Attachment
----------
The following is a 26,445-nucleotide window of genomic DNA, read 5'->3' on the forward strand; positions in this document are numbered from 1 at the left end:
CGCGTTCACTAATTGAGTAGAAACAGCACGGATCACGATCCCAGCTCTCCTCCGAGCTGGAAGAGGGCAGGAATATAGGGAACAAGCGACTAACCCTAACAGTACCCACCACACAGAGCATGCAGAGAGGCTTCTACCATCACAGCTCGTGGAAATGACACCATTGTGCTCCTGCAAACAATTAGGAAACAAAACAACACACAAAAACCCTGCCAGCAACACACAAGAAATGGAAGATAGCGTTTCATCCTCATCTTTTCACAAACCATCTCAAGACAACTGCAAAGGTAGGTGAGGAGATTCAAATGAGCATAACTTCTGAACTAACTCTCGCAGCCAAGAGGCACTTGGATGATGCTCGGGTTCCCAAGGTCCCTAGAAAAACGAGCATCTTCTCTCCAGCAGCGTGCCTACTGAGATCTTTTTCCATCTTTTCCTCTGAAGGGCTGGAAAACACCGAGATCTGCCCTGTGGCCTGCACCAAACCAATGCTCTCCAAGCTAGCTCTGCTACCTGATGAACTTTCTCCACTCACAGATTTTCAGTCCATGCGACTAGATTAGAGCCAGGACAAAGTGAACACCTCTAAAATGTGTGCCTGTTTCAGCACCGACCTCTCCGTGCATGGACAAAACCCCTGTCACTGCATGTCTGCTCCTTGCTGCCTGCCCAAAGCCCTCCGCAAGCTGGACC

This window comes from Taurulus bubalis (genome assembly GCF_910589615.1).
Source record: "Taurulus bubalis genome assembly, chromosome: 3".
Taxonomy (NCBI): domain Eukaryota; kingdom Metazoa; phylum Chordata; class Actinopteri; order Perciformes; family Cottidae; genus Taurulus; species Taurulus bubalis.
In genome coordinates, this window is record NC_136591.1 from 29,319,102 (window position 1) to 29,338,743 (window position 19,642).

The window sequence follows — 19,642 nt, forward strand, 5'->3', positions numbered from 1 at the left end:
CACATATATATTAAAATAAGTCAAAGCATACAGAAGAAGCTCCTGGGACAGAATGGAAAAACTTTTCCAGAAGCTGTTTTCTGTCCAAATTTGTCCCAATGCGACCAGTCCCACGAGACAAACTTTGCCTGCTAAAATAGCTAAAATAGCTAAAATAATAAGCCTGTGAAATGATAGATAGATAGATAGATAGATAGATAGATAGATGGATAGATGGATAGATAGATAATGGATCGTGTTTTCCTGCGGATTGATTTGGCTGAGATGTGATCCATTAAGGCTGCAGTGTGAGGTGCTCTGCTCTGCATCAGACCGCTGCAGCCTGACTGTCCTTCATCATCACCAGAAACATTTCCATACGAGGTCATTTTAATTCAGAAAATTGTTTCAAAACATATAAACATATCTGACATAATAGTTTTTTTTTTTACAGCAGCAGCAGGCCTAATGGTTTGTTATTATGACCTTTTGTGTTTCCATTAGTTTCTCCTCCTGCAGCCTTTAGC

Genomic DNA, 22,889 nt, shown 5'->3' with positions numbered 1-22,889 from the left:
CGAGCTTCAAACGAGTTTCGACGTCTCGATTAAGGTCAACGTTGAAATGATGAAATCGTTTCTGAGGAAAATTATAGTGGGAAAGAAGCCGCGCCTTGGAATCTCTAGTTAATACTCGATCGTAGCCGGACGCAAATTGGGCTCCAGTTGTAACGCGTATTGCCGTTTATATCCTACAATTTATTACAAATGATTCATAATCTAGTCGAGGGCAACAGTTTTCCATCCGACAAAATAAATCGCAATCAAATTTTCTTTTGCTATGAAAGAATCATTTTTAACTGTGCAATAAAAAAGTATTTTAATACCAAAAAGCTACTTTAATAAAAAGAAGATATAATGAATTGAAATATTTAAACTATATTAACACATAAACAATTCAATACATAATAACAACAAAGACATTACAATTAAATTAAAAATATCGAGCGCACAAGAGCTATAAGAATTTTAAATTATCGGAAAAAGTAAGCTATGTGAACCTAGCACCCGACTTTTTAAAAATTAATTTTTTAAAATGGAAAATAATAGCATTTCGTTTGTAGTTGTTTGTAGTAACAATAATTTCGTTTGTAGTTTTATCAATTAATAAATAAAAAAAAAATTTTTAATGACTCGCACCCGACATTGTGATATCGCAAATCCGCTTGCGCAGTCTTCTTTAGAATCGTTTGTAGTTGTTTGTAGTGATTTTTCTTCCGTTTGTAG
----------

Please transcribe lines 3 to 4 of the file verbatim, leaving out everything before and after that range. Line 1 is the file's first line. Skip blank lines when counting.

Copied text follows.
This window comes from Taurulus bubalis (genome assembly GCF_910589615.1).
Source record: "Taurulus bubalis genome assembly, chromosome: 3".